• Plan ahead. Having a list for shopping whether in person or online, and sticking to it can help avoid impulse and emotional spending.
    • Set a budget for your online shopping each time you shop.
    • Track your spending to ensure you stick to the amount you’ve set as your spending limit. Remember to check your bank statements.
    • Shop around. There are so many retailers and competitive offers available but oddly we can easily forget this.
    • If you’re not sure about a purchase – just wait! You can always add a product to the online shopping cart and come back an hour or two, even a day or two later.
    • Check return policies. If you are prone to online shopping and aren’t always happy with your purchases, make sure you can return the items and get your money back.
    • Check your emotional state before shopping. Don’t shop to make yourself ‘feel better’, or if you’re over-excited. Our emotions can cause us to make unnecessary or excessive purchases in an attempt to make ourselves feel better. We all like nice things, but it’s also a universal truth that you can’t spend your way to happiness.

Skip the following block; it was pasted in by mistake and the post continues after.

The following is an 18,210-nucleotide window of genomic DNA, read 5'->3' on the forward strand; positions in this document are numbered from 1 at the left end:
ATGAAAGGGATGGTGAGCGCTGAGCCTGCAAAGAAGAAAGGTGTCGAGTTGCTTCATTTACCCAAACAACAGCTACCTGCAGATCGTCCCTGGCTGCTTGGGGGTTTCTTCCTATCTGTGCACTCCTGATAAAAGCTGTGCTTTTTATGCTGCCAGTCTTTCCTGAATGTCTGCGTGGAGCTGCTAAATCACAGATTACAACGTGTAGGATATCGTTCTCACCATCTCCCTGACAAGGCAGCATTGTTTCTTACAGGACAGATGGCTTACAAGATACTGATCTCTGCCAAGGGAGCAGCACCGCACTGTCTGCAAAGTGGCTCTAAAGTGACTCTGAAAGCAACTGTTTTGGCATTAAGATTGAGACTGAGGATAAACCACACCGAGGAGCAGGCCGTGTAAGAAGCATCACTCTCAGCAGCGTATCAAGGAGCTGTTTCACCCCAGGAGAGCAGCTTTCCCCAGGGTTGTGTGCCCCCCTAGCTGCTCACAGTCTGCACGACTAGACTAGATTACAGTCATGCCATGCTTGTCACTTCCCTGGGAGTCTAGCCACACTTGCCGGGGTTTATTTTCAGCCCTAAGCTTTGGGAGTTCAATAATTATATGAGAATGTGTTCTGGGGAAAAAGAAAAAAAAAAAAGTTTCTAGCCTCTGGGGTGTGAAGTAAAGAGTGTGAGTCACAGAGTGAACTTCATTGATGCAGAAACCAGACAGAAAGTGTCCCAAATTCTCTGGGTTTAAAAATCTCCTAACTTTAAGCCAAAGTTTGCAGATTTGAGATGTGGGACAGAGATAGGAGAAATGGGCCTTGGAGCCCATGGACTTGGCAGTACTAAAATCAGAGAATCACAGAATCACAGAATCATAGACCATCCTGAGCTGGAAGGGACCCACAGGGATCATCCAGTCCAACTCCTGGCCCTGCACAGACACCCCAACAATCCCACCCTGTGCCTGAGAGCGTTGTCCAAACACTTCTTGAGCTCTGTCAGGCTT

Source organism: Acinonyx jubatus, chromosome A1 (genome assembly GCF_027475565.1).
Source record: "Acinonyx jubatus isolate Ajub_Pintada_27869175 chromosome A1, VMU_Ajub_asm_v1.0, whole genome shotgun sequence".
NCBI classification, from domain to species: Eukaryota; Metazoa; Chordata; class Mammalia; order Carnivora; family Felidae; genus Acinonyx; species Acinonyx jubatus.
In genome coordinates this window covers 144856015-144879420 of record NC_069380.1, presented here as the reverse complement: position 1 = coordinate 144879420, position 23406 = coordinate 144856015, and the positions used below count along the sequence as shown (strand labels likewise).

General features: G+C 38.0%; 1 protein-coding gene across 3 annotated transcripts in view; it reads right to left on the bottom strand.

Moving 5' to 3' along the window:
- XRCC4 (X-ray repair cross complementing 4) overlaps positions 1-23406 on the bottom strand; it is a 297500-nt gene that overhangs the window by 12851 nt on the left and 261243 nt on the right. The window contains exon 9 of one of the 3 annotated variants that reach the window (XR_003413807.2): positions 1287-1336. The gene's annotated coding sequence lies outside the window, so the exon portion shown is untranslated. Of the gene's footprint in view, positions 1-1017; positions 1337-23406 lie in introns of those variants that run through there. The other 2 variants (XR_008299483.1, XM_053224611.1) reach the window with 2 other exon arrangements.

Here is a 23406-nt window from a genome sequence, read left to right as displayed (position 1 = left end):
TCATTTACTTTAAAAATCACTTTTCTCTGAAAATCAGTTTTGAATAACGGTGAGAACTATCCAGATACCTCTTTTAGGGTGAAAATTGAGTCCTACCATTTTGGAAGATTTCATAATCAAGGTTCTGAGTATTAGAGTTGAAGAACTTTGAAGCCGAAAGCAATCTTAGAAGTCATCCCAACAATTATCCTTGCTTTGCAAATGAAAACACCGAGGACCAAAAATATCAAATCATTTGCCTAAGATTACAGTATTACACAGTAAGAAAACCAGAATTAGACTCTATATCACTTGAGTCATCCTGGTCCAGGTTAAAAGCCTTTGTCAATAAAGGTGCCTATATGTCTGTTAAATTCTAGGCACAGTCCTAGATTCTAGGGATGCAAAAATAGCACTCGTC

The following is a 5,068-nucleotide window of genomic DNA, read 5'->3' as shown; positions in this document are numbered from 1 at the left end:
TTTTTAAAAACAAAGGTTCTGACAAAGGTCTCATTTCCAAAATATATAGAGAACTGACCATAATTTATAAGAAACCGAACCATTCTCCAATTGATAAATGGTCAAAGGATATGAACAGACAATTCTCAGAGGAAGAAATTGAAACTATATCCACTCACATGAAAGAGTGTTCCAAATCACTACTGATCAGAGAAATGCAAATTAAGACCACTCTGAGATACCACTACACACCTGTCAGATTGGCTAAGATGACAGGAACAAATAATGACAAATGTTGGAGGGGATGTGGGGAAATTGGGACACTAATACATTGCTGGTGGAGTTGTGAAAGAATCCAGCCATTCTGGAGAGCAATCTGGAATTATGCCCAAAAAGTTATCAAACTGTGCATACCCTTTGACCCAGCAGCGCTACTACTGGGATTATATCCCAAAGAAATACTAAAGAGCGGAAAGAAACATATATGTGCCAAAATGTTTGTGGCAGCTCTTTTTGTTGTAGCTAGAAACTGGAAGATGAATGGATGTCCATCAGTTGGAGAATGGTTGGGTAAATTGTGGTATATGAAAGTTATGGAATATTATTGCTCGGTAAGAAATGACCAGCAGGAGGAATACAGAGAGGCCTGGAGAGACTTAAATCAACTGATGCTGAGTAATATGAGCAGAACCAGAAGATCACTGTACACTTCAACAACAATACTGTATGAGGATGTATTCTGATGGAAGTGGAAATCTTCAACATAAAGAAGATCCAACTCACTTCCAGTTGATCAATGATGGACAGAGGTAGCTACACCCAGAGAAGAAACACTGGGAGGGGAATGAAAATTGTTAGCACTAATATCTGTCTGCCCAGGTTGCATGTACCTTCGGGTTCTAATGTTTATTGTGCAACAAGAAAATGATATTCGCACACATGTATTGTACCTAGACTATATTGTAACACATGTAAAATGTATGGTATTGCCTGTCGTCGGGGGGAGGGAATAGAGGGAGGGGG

• Don’t drink and shop. It’s a thing! Late night purchases after a few glasses of wine can lead to weak boundaries – forgetting sensible limits we made because they matter – and easily blowing the budget.
    • Do a quick stocktake of what you already own before you go and purchase more. This is particularly relevant to clothes!

Being mindful with online shopping is about being awake and alert and aware of what we are doing before we do it and while we are doing it.

When we can do that, we tend to buy what we actually need or truly want and almost certainly spend less than we do when we are mindlessly spending.

And we avoid painful regret around money.

Good luck with your online shopping, enjoy!